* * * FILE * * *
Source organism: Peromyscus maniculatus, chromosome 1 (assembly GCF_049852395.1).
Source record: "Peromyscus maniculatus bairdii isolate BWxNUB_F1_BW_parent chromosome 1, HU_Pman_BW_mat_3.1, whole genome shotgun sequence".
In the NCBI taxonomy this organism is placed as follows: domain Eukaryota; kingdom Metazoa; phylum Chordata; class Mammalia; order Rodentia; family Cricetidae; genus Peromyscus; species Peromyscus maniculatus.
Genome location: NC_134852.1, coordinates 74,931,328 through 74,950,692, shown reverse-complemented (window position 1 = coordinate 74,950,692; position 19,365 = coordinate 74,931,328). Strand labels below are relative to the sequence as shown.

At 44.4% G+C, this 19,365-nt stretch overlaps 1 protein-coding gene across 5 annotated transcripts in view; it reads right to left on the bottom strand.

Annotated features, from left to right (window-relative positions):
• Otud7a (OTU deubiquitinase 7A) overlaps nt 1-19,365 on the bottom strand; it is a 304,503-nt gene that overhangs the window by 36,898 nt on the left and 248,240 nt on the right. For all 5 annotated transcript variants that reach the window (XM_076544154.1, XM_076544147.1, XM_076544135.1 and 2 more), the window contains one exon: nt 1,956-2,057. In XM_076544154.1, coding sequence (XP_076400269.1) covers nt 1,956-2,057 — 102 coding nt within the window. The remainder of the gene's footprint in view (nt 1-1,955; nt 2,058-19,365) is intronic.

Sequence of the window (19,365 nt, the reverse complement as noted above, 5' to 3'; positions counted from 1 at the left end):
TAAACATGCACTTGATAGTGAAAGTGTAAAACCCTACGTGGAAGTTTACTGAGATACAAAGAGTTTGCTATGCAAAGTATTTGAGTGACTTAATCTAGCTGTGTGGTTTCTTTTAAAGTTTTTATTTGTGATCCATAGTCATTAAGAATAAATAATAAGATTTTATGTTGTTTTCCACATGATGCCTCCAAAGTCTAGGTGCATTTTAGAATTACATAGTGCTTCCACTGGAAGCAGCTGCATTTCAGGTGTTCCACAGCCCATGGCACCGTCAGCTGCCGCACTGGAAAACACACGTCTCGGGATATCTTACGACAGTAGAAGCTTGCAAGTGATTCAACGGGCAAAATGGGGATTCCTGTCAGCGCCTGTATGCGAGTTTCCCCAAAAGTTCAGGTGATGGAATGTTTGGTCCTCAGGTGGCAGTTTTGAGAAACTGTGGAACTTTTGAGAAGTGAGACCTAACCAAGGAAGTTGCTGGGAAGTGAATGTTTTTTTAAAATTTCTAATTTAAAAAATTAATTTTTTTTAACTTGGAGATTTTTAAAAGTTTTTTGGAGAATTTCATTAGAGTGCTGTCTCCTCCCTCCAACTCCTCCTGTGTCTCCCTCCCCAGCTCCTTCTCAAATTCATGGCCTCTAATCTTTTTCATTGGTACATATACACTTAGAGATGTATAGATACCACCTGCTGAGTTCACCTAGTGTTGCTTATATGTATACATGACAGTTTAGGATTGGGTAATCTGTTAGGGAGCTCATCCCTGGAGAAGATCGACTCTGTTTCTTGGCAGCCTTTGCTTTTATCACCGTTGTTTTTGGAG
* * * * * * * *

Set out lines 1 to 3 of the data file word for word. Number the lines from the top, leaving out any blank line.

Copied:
Source organism: Peromyscus maniculatus, chromosome 1 (assembly GCF_049852395.1).
Source record: "Peromyscus maniculatus bairdii isolate BWxNUB_F1_BW_parent chromosome 1, HU_Pman_BW_mat_3.1, whole genome shotgun sequence".
In the NCBI taxonomy this organism is placed as follows: domain Eukaryota; kingdom Metazoa; phylum Chordata; class Mammalia; order Rodentia; family Cricetidae; genus Peromyscus; species Peromyscus maniculatus.